# Why can't an electrochemical cell be a single cell? [duplicate]

If I put two electrodes of two different metals in 1 solution containing ions for both of the metals and connect these electrodes with a wire, do I still have an electrochemical cell ? Or does it have to be made of two half cells in 2 different solutions joined by a salt bridge? If so,why ?

• If you mix everything together, the redox reaction happens right then and there. The whole point of the cell is to force the reaction to become circuitous such that the transferred electrons have to go the long away around in a circuit, doing useful work.
– Zhe
Feb 13 '19 at 15:35
• I'm sorry if this is a stupid question, I'm just starting out with electrochemical cells, but what do you mean the redox reaction would happen right then and there ? Suppose I'm working with Zn and Cu electrodes, Can the electrons that are a result of the oxidation of zinc atoms move in the solution and reach the Cu ions ? Feb 13 '19 at 15:49
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– A.K.
Feb 13 '19 at 16:14
• If I set up a functional cell, take it apart, and mix it all together, there would have to be a reaction. It's the reaction that creates electricity, but it's only useful to force the process of reacting to happen via moving electrons through a wire.
– Zhe
Feb 13 '19 at 16:18
• chemistry.stackexchange.com/questions/66123/… Feb 13 '19 at 20:31

Yes, if you dip two different metals in an aqueous solution containing ions, you will have an electrochemical cell. This is how all lemon batteries work, which consist of zinc or copper inserted into lemons (approximately an aqueous citric acid solution). You can see a potential difference between zinc and copper. The key point is that one cannot determine Nernstian potential in such cases. Half cell is just a mental construct as it cannot exist alone. If there is a reduction, something must be oxidized. Electrochemists usually separate the "half-cells" in order to conveniently calculate Nernst potential.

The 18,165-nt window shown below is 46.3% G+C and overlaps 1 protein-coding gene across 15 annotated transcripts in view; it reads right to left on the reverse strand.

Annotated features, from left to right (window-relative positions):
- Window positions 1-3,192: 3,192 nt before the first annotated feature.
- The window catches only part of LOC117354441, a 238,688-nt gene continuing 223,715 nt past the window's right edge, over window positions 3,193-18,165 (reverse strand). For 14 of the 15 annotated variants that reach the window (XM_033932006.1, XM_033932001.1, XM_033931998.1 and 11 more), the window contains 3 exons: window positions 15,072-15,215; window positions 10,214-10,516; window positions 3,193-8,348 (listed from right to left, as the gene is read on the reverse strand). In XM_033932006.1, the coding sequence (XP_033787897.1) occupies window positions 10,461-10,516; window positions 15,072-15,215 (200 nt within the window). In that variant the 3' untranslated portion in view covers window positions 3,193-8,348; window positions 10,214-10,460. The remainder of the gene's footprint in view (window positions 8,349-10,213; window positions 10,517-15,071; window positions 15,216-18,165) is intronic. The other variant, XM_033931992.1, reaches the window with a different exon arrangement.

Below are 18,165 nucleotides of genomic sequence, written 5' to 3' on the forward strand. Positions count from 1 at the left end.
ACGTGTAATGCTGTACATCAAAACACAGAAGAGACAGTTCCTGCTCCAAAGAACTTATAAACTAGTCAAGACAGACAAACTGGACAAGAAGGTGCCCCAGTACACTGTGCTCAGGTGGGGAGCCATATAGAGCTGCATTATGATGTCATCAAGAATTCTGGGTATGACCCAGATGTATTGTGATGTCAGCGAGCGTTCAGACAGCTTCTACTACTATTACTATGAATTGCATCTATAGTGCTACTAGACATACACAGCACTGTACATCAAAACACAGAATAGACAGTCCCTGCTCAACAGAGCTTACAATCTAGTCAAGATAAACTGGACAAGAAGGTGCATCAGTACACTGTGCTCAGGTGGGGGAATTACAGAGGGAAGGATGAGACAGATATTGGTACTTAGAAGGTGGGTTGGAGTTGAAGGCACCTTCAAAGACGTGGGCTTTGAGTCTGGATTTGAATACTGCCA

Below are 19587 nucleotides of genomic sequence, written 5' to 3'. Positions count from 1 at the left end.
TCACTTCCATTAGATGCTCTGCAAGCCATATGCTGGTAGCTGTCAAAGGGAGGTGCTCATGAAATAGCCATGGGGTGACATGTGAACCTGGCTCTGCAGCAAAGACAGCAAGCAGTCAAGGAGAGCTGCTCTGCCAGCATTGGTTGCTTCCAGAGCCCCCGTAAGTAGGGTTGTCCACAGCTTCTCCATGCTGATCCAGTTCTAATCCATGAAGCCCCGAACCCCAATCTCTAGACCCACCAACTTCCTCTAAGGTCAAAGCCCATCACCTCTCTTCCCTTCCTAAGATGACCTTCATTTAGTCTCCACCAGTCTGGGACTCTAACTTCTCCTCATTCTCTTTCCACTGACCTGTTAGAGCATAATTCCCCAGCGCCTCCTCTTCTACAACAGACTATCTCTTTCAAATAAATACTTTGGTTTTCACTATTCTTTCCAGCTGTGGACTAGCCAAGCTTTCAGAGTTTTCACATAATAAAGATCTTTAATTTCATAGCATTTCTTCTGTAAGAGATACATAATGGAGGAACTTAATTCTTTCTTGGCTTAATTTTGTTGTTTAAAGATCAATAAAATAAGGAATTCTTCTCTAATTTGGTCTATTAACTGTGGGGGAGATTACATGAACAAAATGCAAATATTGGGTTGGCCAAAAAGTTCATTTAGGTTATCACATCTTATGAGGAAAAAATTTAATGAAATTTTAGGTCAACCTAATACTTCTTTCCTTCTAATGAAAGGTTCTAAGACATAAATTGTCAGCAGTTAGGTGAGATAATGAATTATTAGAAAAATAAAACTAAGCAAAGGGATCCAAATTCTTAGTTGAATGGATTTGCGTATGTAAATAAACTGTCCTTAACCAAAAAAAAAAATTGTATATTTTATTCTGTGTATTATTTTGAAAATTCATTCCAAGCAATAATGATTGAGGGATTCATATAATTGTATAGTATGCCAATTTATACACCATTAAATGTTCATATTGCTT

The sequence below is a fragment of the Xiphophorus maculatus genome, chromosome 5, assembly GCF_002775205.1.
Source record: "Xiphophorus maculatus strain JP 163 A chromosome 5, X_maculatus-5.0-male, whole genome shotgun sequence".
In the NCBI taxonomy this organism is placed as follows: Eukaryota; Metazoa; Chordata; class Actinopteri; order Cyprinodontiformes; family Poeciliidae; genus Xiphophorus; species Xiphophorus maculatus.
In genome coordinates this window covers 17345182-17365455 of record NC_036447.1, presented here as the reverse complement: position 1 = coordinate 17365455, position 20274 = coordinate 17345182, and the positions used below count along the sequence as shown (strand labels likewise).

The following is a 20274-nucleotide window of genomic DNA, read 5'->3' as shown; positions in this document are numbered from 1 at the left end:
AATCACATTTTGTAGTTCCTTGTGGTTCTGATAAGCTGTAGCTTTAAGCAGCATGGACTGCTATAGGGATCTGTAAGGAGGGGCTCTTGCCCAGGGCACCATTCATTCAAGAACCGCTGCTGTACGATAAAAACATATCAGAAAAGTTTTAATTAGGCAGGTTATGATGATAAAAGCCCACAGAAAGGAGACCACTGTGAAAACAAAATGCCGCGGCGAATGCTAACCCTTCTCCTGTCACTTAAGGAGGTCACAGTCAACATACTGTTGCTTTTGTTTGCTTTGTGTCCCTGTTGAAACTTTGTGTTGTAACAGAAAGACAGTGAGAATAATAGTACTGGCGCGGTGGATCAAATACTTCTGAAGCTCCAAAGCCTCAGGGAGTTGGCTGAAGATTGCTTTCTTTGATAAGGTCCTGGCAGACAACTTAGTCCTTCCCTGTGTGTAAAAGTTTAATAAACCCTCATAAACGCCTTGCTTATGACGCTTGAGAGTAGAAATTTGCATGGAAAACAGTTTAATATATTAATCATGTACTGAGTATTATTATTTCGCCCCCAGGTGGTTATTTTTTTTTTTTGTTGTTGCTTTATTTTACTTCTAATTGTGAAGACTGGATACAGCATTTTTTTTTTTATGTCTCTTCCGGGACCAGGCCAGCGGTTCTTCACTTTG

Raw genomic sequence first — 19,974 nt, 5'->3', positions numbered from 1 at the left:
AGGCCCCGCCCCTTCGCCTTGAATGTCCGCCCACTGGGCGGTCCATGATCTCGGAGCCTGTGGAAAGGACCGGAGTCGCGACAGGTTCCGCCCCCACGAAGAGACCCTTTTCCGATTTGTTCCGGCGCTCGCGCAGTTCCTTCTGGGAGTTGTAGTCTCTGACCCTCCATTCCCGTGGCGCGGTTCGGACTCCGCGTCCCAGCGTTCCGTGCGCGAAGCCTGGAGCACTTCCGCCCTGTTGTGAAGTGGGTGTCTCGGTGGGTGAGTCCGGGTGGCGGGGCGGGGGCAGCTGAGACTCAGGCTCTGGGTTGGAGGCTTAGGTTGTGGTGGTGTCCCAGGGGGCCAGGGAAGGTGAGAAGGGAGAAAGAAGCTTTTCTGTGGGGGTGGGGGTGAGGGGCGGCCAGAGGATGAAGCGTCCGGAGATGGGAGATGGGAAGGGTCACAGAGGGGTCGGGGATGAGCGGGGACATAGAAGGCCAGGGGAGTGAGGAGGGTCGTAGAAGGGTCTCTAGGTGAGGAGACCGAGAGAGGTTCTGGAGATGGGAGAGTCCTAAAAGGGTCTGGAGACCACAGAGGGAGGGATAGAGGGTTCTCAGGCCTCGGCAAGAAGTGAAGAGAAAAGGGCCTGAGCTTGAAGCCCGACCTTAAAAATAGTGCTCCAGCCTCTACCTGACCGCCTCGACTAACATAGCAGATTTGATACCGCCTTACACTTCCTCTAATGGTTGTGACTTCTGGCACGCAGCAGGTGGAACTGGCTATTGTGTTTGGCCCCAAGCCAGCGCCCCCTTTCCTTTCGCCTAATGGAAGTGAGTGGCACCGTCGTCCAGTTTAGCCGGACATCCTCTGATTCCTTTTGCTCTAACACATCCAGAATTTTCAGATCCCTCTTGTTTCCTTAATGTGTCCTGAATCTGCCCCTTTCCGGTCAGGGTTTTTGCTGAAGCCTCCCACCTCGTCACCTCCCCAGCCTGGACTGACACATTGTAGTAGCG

Imagine a hypothetical cell, which is partitioned into half cells with a plantinum sheet. Each compartment contains an electrode Cu and Zn, dipped in their respective salt solutions. What will happen in that case?

• RE: "Electrochemical usually separate "half-cells" in order to conveniently calculate Nernst potential." -- This just isn't true. Separate "half-cells" are needed to prevent the redox reaction taking place on the electrode itself. If Cu and Zn electrodes were added to a $\ce{Cu^{+2}/Zn^{+2}}$ solution then the $\ce{Zn^{+2}}$ would react at the Cu electrode itself coating it with Zn and there would be very very little to no current flow between the electrodes.
– MaxW
Feb 13 '19 at 17:55
• Thanks for adding this point, however, my point was that one cannot calculate or even define Nernst potential for Zn ions when Cu and Zn ions are also present in the solution. It is important to separate half-cells for that reason as well. By the way, one does not draw any current during potential measurements. This is one of the basic requirements of potentiometry. Feb 13 '19 at 18:07
• In order to measure the potential of a half cell you must draw a very tiny amount of current. The idea is that you draw so little that there are no double barriers or diffusion implications.
– MaxW
Feb 13 '19 at 18:11
• You miss the point. So long as the reaction continues you can calculate the Nernst potential for Zn ions when Cu and Zn ions are also present in the solution. What you can't do is to reliably measure the potential between the electrodes which requires current to flow between the electrodes.
– MaxW
Feb 13 '19 at 18:20
• I am not sure how would one calculate the half-cell potential of Zn when both Zn and Cu are present in the solution. One would see some value on a potentiometer, but it will have nothing to do with equilibrium potential. Do you remember old-school null point potentiometry? Under those conditions, the current flow was indeed zero (or for semantic reasons extremely small). Feb 13 '19 at 18:45